After the election, some Democrats and people in media claimed that “fake news” played a role in Trump’s victory. In recent weeks however, the media has made itself look absolutely foolish through a rash of false news reports.

David Rutz of the Washington Free Beacon put together a two minute reel full of examples:

2 Minutes of Mainstream Media Backtracking Really Put ‘Fake News’ Into Perspective

After her surprise presidential election loss to Donald Trump, Hillary Clinton warned about the scourge of fake news that gripped social media during the campaign.

In a Dec. 8 speech, Clinton said an “epidemic” of fake news–a catch-all term for misleading, inaccurate, or outright false stories under the guise of news–can have “real-world consequences.”

Indeed, it still does.

Watch the video below:

Daniel Payne of The Federalist has compiled a list of examples:

16 Fake News Stories Reporters Have Run Since Trump Won

Since at least Donald Trump’s election, our media have been in the grip of an astonishing, self-inflicted crisis. Despite Trump’s constant railing against the American press, there is no greater enemy of the American media than the American media. They did this to themselves.

We are in the midst of an epidemic of fake news. There is no better word to describe it than “epidemic,” insofar as it fits the epidemiological model from the Centers for Disease Control: this phenomenon occurs when “an agent and susceptible hosts are present in adequate numbers, and the agent can be effectively conveyed from a source to the susceptible hosts.”…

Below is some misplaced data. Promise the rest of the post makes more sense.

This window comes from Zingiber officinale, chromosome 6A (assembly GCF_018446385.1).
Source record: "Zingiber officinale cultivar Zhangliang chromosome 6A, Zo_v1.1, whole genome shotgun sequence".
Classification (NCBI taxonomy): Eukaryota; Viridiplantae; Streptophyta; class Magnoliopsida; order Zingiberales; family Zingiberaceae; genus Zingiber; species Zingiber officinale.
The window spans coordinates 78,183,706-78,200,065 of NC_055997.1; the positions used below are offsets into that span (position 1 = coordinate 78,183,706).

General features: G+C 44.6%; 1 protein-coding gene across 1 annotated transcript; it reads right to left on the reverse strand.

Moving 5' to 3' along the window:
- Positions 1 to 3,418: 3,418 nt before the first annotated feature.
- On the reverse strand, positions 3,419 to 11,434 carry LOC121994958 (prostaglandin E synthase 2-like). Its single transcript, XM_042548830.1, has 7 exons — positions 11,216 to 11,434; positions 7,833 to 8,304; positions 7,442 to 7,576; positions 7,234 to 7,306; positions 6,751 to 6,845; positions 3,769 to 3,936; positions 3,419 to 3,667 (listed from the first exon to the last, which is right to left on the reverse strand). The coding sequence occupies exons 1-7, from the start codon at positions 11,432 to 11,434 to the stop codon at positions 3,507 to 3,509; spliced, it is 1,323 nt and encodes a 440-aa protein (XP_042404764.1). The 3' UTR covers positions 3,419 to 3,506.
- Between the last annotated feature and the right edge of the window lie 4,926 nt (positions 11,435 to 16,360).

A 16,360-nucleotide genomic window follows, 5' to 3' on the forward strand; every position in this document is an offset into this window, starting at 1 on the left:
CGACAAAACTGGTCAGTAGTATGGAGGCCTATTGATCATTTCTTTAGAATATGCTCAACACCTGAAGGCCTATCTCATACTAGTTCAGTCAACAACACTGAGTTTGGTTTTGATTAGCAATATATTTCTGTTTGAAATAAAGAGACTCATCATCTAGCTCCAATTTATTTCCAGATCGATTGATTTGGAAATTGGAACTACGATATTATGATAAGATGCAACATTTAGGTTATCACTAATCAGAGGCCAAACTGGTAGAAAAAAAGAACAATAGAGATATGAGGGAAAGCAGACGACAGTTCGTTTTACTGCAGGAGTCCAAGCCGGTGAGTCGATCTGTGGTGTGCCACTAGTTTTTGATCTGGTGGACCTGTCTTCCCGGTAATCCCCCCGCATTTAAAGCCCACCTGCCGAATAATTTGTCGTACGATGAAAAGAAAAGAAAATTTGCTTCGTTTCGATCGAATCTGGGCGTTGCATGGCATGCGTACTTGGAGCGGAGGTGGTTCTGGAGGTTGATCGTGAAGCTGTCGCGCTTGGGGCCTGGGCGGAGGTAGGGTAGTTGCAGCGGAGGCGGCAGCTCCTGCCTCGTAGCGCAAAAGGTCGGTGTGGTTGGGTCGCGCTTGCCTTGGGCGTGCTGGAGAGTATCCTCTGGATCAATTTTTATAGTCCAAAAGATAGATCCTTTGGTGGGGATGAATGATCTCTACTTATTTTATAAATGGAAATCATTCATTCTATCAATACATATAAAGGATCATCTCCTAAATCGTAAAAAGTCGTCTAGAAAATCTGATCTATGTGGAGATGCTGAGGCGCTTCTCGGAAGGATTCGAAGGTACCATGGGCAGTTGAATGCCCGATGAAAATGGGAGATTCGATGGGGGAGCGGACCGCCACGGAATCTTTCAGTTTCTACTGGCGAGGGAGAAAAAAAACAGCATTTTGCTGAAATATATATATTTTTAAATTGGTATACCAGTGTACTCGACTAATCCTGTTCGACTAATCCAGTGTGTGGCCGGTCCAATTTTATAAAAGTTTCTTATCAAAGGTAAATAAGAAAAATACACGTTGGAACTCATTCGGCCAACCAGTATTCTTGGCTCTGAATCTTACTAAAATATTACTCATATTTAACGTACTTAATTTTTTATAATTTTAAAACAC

Early November: Spike in Transgender Suicide Rates

After Trump’s electoral victory on November 8, rumors began circulating that multiple transgender teenagers had killed themselves in response to the election results. There was no basis to these rumors. Nobody was able to confirm them at the time, and nobody has been able to confirm in the three months since Trump was elected.

Nevertheless, the claim spread far and wide: Guardian writer and editor-at-large of Out Zach Stafford tweeted the rumor, which was retweeted more than 13,000 times before he deleted it. He later posted a tweet explaining why he deleted his original viral tweet; his explanatory tweet was shared a total of seven times. Meanwhile, PinkNews writer Dominic Preston wrote a report on the rumors, which garnered more than 12,000 shares on Facebook.

That’s just one example. See the rest here.

The media’s problem is that they seem more interested in taking down Trump than they are in reporting the facts. In the process, they just keep damaging their already tarnished credibility.

Featured image via YouTube.